“Among the good mares (John E.) Madden bred to *Star Shoot was Lady Sterling. To his cover, she produced Sir Barton, America’s first Triple Crown winner.
“Among the poor mares Madden bred to *Star Shoot was Miss Minnie, by *Meddler. She had started 10 times at two and three and managed one third-place finish. She produced three foals, two of which could not win, while the other, arriving in 1918 was a blaze-faced chestnut colt with three white feet; he was named after the wild goose of Northern Europe (Anser Cinerus) which northern Britons call grey lags.”
—-Kent Hollingsworth (from The Great Ones.)
Origins of Tragedy
Our Reines-de-Course have varied back stories, it is true. But few have as tragic a story as Miss Minnie’s great racing son Grey Lag. Sold by John Madden to the Rancocas Stable of oil man Harry F. Sinclair, Grey Lag won 25 of 47 starts and became champion of his age and sex at both three and four.
And while Miss Minnie left a considerable legacy, which likely reached its racing apex in the on-track exploits of Sir Ivor and Cigar and the produce of Whakilyric, she never again foaled a stakes winner.
Now Cigar and Sir Ivor are not direct descendents of Miss Minnie, but they do have her in their pedigrees. (Sir Ivor’s broodmare sire, Mr. Trouble, is tail-female to Miss Minnie as is Cigar’s sire, Palace Music).
Interestingly enough, Cigar and Grey Lag have something else in common: Grey Lag proved a shy breeder and sired only 19 foals before becoming completely sterile. Cigar did not even get that many, proving entirely sterile despite the best efforts of every vet the Paulson millions could muster to help the problem.
There were rumors about Grey Lag’s sterility, including some thought that he might have been given arsenic and/or strychnine in a compound called Fowler’s solution, common enough in those days. Either way, the poor creature ended up first a riding horse, and then a $1,000 claimer before his shamed former owner, Harry Sinclair, took steps to ensure his proper retirement.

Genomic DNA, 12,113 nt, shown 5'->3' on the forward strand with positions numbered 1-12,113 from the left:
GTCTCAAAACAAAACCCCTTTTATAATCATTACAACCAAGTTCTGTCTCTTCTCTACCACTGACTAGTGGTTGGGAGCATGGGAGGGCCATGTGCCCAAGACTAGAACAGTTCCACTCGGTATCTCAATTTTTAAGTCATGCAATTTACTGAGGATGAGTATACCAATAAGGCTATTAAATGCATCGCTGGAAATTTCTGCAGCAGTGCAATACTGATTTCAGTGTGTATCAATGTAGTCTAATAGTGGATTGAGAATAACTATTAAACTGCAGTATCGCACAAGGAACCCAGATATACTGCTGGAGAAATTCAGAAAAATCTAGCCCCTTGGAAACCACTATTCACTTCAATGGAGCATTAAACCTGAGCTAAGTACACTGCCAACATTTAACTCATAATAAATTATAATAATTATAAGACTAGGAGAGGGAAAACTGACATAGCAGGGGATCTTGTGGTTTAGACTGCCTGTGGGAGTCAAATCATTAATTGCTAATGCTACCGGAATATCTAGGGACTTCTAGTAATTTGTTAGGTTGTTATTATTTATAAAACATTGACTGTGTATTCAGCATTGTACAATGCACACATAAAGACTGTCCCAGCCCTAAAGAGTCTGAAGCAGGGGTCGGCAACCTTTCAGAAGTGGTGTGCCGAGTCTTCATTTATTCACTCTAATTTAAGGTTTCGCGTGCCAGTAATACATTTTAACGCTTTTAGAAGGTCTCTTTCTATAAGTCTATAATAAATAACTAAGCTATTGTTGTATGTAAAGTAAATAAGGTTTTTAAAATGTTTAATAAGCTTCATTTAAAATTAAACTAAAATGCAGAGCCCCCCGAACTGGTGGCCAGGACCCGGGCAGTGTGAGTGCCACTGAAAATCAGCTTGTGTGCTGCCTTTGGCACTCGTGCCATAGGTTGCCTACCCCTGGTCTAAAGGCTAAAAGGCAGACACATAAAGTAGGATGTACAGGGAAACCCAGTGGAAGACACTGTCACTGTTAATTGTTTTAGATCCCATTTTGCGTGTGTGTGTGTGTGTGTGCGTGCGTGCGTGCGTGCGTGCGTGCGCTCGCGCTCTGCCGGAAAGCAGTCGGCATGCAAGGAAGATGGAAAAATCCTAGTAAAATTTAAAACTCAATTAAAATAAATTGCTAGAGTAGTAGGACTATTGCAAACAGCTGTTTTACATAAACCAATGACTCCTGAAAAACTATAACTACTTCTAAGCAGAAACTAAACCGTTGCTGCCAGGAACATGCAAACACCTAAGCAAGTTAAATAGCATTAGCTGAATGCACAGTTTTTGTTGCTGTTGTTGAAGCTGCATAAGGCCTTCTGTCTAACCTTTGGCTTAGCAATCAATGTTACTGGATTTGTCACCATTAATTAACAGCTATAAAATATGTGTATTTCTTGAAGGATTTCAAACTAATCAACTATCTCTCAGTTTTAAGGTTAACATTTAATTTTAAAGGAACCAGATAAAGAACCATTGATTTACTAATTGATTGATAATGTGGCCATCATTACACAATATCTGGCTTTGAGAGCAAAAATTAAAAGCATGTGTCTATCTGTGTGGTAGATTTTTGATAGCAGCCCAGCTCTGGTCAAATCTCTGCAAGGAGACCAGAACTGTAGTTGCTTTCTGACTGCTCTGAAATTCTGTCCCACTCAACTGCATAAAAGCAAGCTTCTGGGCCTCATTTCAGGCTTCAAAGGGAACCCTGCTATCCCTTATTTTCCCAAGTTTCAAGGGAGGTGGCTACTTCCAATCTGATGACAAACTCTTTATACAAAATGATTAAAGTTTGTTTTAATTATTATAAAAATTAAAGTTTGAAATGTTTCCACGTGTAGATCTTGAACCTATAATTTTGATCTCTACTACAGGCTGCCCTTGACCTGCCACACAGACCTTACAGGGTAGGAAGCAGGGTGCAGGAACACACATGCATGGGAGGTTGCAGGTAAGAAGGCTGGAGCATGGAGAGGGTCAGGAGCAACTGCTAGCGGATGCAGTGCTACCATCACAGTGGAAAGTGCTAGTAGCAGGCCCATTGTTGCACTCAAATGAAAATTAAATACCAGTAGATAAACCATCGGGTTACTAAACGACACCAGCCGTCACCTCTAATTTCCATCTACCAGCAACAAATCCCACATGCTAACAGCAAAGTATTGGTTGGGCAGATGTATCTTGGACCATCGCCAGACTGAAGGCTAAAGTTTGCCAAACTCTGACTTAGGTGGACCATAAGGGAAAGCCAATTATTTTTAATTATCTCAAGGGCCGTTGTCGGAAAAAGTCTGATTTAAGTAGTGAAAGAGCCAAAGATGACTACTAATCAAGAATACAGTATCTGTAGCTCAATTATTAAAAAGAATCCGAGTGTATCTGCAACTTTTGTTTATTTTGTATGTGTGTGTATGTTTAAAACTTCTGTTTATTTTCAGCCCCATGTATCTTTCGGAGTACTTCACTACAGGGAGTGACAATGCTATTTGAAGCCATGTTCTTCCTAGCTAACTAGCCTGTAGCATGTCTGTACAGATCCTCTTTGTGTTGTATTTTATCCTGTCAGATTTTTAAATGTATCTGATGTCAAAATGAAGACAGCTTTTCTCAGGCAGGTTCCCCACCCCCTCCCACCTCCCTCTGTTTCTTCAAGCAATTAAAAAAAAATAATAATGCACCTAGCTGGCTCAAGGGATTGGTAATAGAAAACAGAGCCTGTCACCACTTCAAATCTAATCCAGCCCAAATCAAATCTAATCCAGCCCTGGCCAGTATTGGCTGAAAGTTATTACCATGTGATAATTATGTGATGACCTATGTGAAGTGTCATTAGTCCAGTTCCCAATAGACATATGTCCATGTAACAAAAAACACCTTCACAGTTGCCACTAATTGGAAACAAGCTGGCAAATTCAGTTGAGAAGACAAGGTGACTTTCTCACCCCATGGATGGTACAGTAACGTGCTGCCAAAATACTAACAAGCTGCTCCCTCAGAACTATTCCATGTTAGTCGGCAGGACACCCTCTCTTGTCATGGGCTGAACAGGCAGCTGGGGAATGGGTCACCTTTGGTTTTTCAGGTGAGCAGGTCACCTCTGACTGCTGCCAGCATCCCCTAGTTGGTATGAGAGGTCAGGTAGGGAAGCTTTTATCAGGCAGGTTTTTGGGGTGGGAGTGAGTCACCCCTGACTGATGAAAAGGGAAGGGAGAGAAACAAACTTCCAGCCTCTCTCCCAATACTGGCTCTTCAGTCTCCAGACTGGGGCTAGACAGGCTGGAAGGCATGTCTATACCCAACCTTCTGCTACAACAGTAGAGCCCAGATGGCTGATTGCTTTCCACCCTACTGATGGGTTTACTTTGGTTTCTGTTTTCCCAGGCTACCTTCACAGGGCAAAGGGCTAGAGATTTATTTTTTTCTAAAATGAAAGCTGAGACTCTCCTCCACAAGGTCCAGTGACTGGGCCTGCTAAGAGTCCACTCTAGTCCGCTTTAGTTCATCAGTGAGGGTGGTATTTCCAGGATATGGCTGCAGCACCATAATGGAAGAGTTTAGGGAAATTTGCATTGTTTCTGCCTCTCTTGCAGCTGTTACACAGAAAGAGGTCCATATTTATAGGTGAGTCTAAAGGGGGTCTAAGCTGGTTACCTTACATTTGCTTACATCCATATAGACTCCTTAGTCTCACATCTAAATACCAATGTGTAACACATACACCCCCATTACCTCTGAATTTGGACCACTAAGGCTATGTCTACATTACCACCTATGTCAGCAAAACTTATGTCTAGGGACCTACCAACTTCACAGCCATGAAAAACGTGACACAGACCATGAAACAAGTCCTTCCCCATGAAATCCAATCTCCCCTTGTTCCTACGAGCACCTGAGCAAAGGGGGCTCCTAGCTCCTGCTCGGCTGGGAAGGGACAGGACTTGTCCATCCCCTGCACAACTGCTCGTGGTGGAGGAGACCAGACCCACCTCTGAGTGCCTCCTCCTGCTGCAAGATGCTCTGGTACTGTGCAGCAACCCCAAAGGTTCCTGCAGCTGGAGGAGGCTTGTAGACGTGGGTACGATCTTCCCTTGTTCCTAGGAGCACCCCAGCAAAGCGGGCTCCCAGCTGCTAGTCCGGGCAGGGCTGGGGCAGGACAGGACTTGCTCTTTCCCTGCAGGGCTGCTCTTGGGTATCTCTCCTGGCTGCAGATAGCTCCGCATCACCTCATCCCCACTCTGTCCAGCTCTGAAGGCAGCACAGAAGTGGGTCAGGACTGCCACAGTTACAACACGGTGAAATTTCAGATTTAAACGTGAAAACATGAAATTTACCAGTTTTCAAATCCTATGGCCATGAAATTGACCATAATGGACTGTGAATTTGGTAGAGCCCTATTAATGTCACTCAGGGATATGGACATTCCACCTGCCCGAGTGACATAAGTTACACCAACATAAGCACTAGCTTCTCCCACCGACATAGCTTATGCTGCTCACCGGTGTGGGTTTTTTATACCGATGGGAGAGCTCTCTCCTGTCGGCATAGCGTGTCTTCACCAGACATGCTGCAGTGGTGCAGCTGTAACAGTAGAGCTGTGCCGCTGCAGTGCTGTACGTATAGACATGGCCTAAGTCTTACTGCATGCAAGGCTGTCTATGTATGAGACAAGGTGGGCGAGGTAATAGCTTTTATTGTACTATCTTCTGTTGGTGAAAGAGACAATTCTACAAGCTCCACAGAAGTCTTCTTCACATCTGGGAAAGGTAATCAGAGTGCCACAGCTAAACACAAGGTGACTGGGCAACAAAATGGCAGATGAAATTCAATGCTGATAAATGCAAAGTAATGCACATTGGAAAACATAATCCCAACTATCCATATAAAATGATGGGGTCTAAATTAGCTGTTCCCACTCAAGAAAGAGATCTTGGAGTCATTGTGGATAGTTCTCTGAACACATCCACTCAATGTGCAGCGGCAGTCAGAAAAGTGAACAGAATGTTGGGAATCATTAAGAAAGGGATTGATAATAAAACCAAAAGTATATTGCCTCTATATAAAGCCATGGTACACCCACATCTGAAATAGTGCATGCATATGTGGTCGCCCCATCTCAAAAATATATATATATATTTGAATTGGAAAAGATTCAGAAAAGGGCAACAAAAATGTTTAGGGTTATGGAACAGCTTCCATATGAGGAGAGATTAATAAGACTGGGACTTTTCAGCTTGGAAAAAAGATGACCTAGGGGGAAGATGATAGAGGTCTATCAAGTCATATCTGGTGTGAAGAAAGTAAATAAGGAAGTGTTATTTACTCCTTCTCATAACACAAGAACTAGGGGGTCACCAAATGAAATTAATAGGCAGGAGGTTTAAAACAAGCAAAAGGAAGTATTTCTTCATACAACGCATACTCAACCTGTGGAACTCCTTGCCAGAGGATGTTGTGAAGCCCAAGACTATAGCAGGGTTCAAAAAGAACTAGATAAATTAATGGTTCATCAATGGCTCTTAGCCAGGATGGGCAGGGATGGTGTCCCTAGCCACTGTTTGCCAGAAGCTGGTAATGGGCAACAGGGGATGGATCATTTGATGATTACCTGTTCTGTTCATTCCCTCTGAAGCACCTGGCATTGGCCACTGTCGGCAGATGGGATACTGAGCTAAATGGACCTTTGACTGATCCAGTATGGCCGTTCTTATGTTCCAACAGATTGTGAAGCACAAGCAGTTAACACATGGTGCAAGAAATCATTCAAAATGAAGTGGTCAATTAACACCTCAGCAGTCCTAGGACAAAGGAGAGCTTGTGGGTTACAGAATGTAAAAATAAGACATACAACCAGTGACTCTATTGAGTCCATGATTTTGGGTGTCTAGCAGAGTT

From the Same Family as Frizette
Miss Minnie was bred by Clarence H. Mackay. Her dam, *Spectrum, a winner of half of her 20 starts in England, raced for William C. Whitney, who imported her shortly before he died in 1904.
Miss Minnie and Reine-de-Course Frizette (ancestress of Seattle Slew, Dahlia and Mr. Prospector, to merely name the big names) all traced to the D’Arcy Royal Mare heading Family No. 13. Their ancestry reads the same through Lady Moore Carew (1830 by Tramp). Her daughter Mendicant by Touchstone is the sixth dam of Frizette, while Mendicant’s half sister, Lady Sarah by Velocipede, is the seventh dam of Miss Minnie.
We would not attempt to compare Miss Minnie to Frizette; there is no comparison. However, she did play an important role in the development of the breed and her contribution to the pedigree of horses not in her direct descent but with crosses of her blood like Palace Music and Mr. Trouble is worth knowing about. (We should also mention that in all likelihood, another branch of Lady Sarah tracing to Dryad will probably one day earn Reine-de-Course status as well.)
A Classic Pedigree
We have no way of knowing why Miss Minnie did not perform well at the races, whether the problem was physical, mental or both. We do, however, know that she was bred well enough to be anything but mysterious as a producer.
Her sire, Meddler, won the Dewhurst Stakes and was by Derby and Ascot Gold Cup winner St. Gatien, a paternal grandson of Derby winner Blair Athol (by 2000 Guineas winner Stockwell). In addition to those classic connections, she was inbred to Macaroni (Derby and 2000 Guineas), to Orlando (Derby), had a cross of Derby winner Voltigeur and his full sister Volley and a line of Derby runner-up King Tom, Stockwell’s half brother best known as the broodmare sire of St. Simon.
In addition, she was linebred x4 to the Cup horse Touchstone and his half sister Jocose x2 (she the dam of Macaroni). Years later, when horses like Cat Thief and Francie’s Hat placed in the Kentucky Derby, or Whakilyric’s brood included French Derby winner Hernado, it should therefore have been no enormous surprise.